There are beasts that lurk in the scrub bushes of Big Bend National Park that can cause a grown man to run away like a little girl. I am that man and this is my story.
We ventured down to do some RVing in Big Bend NP in the spring of 2012. We had read it was this amazing expanse of wild Chihuahua Desert in south west Texas. It was said to be remote, rugged and beautiful, a terrific place to capture some gorgeous photographs. Driving into the park we were greeted with scenic vista after scenic vista and got really excited about the photographic and hiking opportunities this park would have. You would think in such a hot, dry and desolate environment there would be little to no wildlife. To the contrary the desert had a surprising assortment of life forms. Insects of course but there were also a large assortment of rodents including some super-fast jackrabbits with giant ears. As we drove along at night they would race out and flash by just in front of the truck freaking the crap out of us!
There was also a large contingent of coyotes that would gather every evening just outside the campground and bay, yip and holler like crazy dogs. My wife Anne loved there calls. Needless to say though we kept our beagles close to the rig and didn’t do much late night dog walks. I felt like I was in a Warner Bros cartoon. We had the Bugs Bunny, Wiley Coyote and hanging around the parking lot was the Road Runner. Beep! Beep!
These were all very amusing critters but there was one more roaming Big Bend that I had never encountered before called Javelina! Cue the high pitched scream for effect.
Peccaries (Javelina) are omnivores, and will eat small animals, although their preferred foods consist of roots, grasses, seeds, fruit, and cacti—particularly prickly pear.Pigs and peccaries can be differentiated by the shape of the canine tooth, or tusk. In European pigs, the tusk is long and curves around on itself, whereas in peccaries, the tusk is short and straight. The jaws and tusks of peccaries are adapted for crushing hard seeds and slicing into plant roots, and they also use their tusks for defending against predators.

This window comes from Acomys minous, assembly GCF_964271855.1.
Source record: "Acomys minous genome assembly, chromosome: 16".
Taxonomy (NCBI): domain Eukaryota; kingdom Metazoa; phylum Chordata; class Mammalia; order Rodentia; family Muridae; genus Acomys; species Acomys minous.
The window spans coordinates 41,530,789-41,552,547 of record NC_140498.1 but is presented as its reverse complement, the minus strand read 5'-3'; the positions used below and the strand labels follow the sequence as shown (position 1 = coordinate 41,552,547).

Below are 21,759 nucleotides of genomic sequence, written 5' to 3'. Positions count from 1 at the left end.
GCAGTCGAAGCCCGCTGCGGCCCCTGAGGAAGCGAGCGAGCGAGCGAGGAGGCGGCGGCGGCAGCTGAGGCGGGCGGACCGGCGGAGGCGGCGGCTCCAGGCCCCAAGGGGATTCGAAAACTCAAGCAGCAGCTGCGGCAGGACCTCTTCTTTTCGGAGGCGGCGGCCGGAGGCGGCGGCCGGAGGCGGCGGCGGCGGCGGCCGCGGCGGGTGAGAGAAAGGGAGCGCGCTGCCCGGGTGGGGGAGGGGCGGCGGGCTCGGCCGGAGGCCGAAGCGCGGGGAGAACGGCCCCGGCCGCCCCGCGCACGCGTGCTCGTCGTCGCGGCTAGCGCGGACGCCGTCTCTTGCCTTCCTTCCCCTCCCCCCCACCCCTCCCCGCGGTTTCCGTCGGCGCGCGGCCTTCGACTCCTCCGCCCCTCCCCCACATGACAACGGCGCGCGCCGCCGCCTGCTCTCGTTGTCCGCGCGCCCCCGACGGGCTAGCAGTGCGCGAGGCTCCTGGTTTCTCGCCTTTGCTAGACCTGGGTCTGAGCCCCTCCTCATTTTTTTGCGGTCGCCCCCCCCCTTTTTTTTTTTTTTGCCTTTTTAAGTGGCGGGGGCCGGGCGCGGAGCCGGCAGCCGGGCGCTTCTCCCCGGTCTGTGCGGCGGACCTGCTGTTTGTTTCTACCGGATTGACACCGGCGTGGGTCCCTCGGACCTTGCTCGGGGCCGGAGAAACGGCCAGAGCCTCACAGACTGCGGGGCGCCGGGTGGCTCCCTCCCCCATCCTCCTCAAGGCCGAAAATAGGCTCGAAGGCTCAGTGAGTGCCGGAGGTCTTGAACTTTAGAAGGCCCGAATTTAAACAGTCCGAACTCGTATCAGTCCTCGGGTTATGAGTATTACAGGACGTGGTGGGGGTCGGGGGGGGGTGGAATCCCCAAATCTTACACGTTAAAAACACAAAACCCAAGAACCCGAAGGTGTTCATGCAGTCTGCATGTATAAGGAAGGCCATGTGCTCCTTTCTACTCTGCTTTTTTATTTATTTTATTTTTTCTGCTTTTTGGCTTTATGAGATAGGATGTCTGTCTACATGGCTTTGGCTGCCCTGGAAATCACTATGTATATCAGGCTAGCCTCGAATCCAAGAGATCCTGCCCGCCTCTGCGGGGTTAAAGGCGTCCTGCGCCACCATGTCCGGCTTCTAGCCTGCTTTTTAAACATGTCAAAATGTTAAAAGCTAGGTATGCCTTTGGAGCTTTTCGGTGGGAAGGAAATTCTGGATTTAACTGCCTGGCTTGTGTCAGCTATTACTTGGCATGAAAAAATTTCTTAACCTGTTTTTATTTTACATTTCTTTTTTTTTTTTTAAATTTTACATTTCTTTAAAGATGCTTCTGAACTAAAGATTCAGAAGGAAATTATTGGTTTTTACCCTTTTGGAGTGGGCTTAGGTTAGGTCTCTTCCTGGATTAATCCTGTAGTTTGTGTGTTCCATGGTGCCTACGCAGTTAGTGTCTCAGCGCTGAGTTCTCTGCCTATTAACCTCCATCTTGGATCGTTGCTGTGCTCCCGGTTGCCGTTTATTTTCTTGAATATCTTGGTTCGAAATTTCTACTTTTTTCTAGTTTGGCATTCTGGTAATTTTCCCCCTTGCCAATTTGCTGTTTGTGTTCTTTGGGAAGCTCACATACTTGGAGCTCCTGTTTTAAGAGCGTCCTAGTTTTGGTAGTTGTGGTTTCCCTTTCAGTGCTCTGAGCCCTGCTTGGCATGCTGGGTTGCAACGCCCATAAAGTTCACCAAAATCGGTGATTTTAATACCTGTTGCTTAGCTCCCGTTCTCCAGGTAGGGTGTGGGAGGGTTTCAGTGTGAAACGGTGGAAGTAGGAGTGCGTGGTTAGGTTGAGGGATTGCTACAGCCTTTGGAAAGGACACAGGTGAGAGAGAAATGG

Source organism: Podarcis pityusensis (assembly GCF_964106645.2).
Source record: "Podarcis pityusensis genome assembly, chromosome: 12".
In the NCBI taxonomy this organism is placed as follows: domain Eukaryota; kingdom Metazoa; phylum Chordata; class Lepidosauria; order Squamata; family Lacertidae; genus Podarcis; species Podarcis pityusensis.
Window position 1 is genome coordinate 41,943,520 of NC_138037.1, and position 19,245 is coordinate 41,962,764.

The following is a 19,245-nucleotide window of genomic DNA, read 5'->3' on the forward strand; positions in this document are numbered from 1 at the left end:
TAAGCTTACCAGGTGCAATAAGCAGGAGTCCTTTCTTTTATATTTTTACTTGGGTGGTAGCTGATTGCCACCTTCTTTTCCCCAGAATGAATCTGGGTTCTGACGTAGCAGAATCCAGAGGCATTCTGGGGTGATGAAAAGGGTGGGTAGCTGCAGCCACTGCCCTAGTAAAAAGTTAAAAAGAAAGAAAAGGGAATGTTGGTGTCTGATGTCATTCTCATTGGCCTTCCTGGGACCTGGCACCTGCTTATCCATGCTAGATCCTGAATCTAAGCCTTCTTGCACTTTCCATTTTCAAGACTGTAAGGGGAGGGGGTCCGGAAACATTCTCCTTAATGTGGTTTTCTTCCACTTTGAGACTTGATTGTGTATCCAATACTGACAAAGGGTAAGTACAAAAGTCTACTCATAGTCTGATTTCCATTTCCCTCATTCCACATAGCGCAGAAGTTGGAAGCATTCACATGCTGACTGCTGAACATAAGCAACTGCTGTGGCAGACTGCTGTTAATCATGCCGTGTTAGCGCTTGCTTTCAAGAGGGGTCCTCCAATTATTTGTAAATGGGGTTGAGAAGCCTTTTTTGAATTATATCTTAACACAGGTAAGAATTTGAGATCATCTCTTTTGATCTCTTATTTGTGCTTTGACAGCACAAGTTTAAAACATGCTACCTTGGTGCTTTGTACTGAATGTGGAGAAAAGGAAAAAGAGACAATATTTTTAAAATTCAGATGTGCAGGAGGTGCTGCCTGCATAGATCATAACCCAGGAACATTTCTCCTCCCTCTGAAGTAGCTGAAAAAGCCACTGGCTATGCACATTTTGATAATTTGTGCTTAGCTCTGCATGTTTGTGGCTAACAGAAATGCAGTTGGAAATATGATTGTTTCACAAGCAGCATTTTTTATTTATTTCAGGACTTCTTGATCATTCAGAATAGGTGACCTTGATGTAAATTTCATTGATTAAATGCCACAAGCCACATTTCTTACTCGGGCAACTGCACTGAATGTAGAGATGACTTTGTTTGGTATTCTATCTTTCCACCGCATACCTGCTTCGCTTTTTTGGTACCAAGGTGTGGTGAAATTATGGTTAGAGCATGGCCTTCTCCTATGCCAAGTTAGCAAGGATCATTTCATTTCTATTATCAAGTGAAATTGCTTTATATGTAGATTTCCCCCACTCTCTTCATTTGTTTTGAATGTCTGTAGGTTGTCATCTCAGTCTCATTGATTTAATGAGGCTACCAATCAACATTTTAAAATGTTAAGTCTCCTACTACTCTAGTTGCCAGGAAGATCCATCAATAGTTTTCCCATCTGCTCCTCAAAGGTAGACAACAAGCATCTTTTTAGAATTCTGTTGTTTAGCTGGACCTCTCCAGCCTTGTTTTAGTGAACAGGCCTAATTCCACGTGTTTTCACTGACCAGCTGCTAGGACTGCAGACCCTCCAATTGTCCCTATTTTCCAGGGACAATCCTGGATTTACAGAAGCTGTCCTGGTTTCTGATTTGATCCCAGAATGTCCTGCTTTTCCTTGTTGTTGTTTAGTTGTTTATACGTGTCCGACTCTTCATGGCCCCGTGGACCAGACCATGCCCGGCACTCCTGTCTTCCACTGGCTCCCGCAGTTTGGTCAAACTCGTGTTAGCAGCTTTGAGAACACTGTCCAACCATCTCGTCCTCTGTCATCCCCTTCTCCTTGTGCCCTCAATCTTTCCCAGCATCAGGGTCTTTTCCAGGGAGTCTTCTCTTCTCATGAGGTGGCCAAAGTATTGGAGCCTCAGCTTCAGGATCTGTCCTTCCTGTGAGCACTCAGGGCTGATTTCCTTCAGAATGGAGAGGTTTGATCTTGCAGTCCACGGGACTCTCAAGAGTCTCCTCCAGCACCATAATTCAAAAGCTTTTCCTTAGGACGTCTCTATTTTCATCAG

By rubbing the tusks together, they can make a chattering noise that warns potential predators not to get too close. In recent years in northwestern Bolivia near Madidi National Park, large groups of peccaries have been reported to have seriously injured or killed people – http://en.wikipedia.org/wiki/Peccary
We heard tell of these little pig like beasts as we had moseyed our way across Texas. Consensus was to leave them alone and give them a wide berth, especially if they have youngins. We saw a few on our drive and they were quite the ugly looking little dudes. I didn’t become real leery of them until I saw what they could do to a dog. One of the RVers in the park had been running with her dog and out of the scrub charge javelina, attacked them and one put a nasty gash in the poor dog’s side. The javelina have pointed tusks protruding from their mouths and use them to rip open an animal’s loins. This was confirmed by a local vet in the nearby town of Terlingua. We had one of our beagles in to get looked at for a coughing issue and the vet told us he regularly treats doggie victims of the javelina.
A Pleasant Lunch Interrupted
It was a beautiful sunny spring day in Big Bend National Park and we had spent the cool morning hiking and photographing the countryside. Along the road back to the Rio Grande Village campground there is an old watering hole called Dugout Wells, just off the highway. Because there is an old well and spring here some trees grow and makes for a little oasis in the harsh desert. The park has setup a few picnic tables and we thought this would be a nice place for a picnic lunch.
Anne and I grabbed a table and commenced to chow down on some yummy PB and J sandwiches when we noticed a clicking sound in the bushes. How odd we thought to ourselves. What could that be? Maybe it was a strange insect? Anne decided to walk a ways down the path and check it out. She got a several yards away when it dawned on me. Javelina click their tusks as a warning to intruders! Just as I yelled to Anne to get away we heard the nastiest sounding growling and grunting I think I’ve ever heard an animal make. That backed Anne up immediately and we both slowly started to pack up our lunch and head for the truck. A few steps on that journey bushes began to shake violently, the Javelina were charging us!! It was scary. You couldn’t see them but I knew they were coming fast sounding like little balls of hate. I’d like to say I was a hero and stood and protected my woman but the real truth is I was first back to the vehicle. Luckily the javelina never left the bush.
We ate the rest of our lunch huddle in the safety of the truck. While we ate a young family showed up and we warned them that there was an angry pack of Javelina. I guess ignorance is bliss because rather than heed our warning they all set out to try and flush out the javelina. You see that a lot in National Parks. People have no concept of what a cornered wild animal can do to them or their little children.
Well that’s my Javelina story. I have since seen one up close at the Living Desert Zoo in Palm Springs and I’m happy they didn’t catch us. Anyone else got a javelina story?